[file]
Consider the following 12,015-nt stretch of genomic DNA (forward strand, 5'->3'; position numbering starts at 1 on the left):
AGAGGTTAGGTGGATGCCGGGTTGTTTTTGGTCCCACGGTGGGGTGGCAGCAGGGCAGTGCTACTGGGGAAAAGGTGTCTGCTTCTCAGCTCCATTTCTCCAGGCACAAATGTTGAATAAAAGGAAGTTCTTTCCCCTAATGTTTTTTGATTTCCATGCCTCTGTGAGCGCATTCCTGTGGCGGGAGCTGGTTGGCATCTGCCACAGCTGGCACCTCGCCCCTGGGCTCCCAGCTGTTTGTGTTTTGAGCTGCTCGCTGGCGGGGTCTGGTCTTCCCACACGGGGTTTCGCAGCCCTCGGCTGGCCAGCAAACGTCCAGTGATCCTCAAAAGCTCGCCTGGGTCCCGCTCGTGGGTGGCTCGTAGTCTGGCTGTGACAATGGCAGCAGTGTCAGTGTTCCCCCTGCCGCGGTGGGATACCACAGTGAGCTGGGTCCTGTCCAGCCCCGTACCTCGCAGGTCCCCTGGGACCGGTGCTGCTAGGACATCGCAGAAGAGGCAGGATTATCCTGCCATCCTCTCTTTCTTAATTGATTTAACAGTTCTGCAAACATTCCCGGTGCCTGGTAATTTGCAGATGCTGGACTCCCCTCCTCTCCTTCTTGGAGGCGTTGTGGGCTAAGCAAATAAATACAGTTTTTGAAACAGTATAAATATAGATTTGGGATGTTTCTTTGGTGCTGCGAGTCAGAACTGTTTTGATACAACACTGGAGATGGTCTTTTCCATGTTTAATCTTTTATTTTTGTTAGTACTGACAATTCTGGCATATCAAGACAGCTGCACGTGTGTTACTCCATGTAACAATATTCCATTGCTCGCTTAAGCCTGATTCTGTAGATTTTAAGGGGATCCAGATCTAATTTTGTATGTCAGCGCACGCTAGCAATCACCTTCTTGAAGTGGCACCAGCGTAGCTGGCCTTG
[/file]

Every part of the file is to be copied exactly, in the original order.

Consider the following 12,015-nt stretch of genomic DNA (forward strand, 5'->3'; position numbering starts at 1 on the left):
AGAGGTTAGGTGGATGCCGGGTTGTTTTTGGTCCCACGGTGGGGTGGCAGCAGGGCAGTGCTACTGGGGAAAAGGTGTCTGCTTCTCAGCTCCATTTCTCCAGGCACAAATGTTGAATAAAAGGAAGTTCTTTCCCCTAATGTTTTTTGATTTCCATGCCTCTGTGAGCGCATTCCTGTGGCGGGAGCTGGTTGGCATCTGCCACAGCTGGCACCTCGCCCCTGGGCTCCCAGCTGTTTGTGTTTTGAGCTGCTCGCTGGCGGGGTCTGGTCTTCCCACACGGGGTTTCGCAGCCCTCGGCTGGCCAGCAAACGTCCAGTGATCCTCAAAAGCTCGCCTGGGTCCCGCTCGTGGGTGGCTCGTAGTCTGGCTGTGACAATGGCAGCAGTGTCAGTGTTCCCCCTGCCGCGGTGGGATACCACAGTGAGCTGGGTCCTGTCCAGCCCCGTACCTCGCAGGTCCCCTGGGACCGGTGCTGCTAGGACATCGCAGAAGAGGCAGGATTATCCTGCCATCCTCTCTTTCTTAATTGATTTAACAGTTCTGCAAACATTCCCGGTGCCTGGTAATTTGCAGATGCTGGACTCCCCTCCTCTCCTTCTTGGAGGCGTTGTGGGCTAAGCAAATAAATACAGTTTTTGAAACAGTATAAATATAGATTTGGGATGTTTCTTTGGTGCTGCGAGTCAGAACTGTTTTGATACAACACTGGAGATGGTCTTTTCCATGTTTAATCTTTTATTTTTGTTAGTACTGACAATTCTGGCATATCAAGACAGCTGCACGTGTGTTACTCCATGTAACAATATTCCATTGCTCGCTTAAGCCTGATTCTGTAGATTTTAAGGGGATCCAGATCTAATTTTGTATGTCAGCGCACGCTAGCAATCACCTTCTTGAAGTGGCACCAGCGTAGCTGGCCTTG